By Daniel Buckwalter

The glory of Ludwig van Beethoven’s symphonies were on full display May 12 and 13 at the Jaqua Concert Hall at The Shedd Institute with the chamber ensemble microphilharmonic.

It was engaging and stirring as well as a triumphant ending to microphilharmonic season.

The chamber ensemble played the best of Beethoven — Symphonies 1 and 5 — with wonderful precision.

Its two-day run began on Sunday in front of a large and supportive audience, and it started with the first piece, the four-movement Symphony No. 1 in C major.

I was particularly struck by the almost dance-like second movement between violinists Stephen Redfield and Alice Blankenship, violist Bryce Caster and cellist Louis Lowenstein. That is a marvel to listen to.

The climactic fourth movement had Redfield expertly leading the 12-member ensemble through intricate phrasing with precision that was a delight to hear.

As for Beethoven’s Symphony No. 5 in C minor, what can be said of it that hasn’t been noted before?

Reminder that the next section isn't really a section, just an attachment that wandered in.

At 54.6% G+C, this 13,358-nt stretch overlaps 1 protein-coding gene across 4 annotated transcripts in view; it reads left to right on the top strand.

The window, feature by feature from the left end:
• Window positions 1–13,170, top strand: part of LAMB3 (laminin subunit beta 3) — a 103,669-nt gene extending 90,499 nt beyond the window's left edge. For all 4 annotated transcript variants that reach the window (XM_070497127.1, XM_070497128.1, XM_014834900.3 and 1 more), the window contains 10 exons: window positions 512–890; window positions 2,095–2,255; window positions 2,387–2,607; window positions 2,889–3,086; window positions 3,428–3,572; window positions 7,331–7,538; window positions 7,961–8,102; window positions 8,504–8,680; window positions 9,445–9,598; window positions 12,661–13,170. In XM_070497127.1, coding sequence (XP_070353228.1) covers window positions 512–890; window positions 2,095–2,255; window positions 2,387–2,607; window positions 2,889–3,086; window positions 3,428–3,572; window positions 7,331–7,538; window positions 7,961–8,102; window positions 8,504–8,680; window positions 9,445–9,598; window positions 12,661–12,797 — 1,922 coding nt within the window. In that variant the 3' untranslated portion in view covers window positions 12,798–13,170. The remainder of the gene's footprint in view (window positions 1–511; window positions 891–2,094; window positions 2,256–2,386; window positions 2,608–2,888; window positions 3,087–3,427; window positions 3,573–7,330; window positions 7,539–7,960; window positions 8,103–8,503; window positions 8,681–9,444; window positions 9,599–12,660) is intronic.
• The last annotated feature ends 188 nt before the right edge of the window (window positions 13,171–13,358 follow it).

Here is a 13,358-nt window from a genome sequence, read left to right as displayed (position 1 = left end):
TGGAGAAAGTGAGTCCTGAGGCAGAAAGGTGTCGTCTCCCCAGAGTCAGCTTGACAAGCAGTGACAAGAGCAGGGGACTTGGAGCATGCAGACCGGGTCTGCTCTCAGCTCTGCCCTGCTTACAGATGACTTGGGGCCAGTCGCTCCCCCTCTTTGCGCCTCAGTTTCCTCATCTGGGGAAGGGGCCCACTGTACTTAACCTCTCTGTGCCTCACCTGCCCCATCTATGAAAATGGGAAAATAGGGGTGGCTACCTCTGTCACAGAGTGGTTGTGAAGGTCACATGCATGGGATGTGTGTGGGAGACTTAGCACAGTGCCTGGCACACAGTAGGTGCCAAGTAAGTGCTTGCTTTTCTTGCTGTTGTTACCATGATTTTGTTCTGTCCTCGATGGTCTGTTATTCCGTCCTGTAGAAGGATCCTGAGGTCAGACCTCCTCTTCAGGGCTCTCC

The iconic four-note entry in the first movement sets a tone that has you at the edge of your seat in anticipation, and microphilharmonic did not disappoint.

It’s the engaging interplay between Lowenstein on cello and Tyler Abbot on bass at the start of the third movement that lets a listener know that the fierce and uplifting end is on the horizon.

At the conclusion, the audience on Sunday rose as one to give microphilharmonic the ovation it deserved.

I hope you were able to get to one of the performances. It was a magnificent way for microphilharmonic to end its season.